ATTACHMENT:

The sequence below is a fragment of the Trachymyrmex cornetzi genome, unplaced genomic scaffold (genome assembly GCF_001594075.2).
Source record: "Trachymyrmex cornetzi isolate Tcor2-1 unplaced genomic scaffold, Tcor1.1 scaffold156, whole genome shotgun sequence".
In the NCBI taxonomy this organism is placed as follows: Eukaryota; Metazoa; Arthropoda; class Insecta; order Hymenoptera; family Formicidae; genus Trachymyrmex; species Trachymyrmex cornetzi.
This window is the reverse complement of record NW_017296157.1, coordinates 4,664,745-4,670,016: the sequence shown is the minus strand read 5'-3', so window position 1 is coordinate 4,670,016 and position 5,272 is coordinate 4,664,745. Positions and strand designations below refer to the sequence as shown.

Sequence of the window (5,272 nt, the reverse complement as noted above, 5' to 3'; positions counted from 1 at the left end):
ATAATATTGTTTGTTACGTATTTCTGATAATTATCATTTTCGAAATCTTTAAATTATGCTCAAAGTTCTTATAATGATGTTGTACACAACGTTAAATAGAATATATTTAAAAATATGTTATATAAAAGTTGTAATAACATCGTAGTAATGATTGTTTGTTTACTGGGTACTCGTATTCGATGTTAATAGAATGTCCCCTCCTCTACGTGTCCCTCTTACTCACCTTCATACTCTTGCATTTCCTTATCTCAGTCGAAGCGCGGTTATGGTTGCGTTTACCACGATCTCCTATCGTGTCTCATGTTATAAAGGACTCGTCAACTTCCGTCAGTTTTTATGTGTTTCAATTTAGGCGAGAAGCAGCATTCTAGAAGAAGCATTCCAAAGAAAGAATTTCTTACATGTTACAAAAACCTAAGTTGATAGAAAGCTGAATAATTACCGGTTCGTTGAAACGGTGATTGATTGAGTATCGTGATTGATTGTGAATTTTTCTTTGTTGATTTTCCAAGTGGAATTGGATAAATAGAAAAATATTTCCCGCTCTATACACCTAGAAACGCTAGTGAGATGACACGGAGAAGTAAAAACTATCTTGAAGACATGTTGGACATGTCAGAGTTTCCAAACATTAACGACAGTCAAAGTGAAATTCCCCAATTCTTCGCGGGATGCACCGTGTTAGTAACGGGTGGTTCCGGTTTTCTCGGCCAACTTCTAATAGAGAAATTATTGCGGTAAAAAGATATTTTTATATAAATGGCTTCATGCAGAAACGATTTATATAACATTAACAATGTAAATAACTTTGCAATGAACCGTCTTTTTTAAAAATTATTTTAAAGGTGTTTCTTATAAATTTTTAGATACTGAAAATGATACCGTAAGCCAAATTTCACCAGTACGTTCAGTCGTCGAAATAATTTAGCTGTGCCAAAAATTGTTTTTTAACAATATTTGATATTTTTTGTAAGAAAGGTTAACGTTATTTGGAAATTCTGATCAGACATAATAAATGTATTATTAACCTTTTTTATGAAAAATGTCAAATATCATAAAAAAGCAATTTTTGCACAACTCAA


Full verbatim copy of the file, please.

The sequence below is a fragment of the Trachymyrmex cornetzi genome, unplaced genomic scaffold (genome assembly GCF_001594075.2).
Source record: "Trachymyrmex cornetzi isolate Tcor2-1 unplaced genomic scaffold, Tcor1.1 scaffold156, whole genome shotgun sequence".
In the NCBI taxonomy this organism is placed as follows: Eukaryota; Metazoa; Arthropoda; class Insecta; order Hymenoptera; family Formicidae; genus Trachymyrmex; species Trachymyrmex cornetzi.
This window is the reverse complement of record NW_017296157.1, coordinates 4,664,745-4,670,016: the sequence shown is the minus strand read 5'-3', so window position 1 is coordinate 4,670,016 and position 5,272 is coordinate 4,664,745. Positions and strand designations below refer to the sequence as shown.

Sequence of the window (5,272 nt, the reverse complement as noted above, 5' to 3'; positions counted from 1 at the left end):
ATAATATTGTTTGTTACGTATTTCTGATAATTATCATTTTCGAAATCTTTAAATTATGCTCAAAGTTCTTATAATGATGTTGTACACAACGTTAAATAGAATATATTTAAAAATATGTTATATAAAAGTTGTAATAACATCGTAGTAATGATTGTTTGTTTACTGGGTACTCGTATTCGATGTTAATAGAATGTCCCCTCCTCTACGTGTCCCTCTTACTCACCTTCATACTCTTGCATTTCCTTATCTCAGTCGAAGCGCGGTTATGGTTGCGTTTACCACGATCTCCTATCGTGTCTCATGTTATAAAGGACTCGTCAACTTCCGTCAGTTTTTATGTGTTTCAATTTAGGCGAGAAGCAGCATTCTAGAAGAAGCATTCCAAAGAAAGAATTTCTTACATGTTACAAAAACCTAAGTTGATAGAAAGCTGAATAATTACCGGTTCGTTGAAACGGTGATTGATTGAGTATCGTGATTGATTGTGAATTTTTCTTTGTTGATTTTCCAAGTGGAATTGGATAAATAGAAAAATATTTCCCGCTCTATACACCTAGAAACGCTAGTGAGATGACACGGAGAAGTAAAAACTATCTTGAAGACATGTTGGACATGTCAGAGTTTCCAAACATTAACGACAGTCAAAGTGAAATTCCCCAATTCTTCGCGGGATGCACCGTGTTAGTAACGGGTGGTTCCGGTTTTCTCGGCCAACTTCTAATAGAGAAATTATTGCGGTAAAAAGATATTTTTATATAAATGGCTTCATGCAGAAACGATTTATATAACATTAACAATGTAAATAACTTTGCAATGAACCGTCTTTTTTAAAAATTATTTTAAAGGTGTTTCTTATAAATTTTTAGATACTGAAAATGATACCGTAAGCCAAATTTCACCAGTACGTTCAGTCGTCGAAATAATTTAGCTGTGCCAAAAATTGTTTTTTAACAATATTTGATATTTTTTGTAAGAAAGGTTAACGTTATTTGGAAATTCTGATCAGACATAATAAATGTATTATTAACCTTTTTTATGAAAAATGTCAAATATCATAAAAAAGCAATTTTTGCACAACTCAA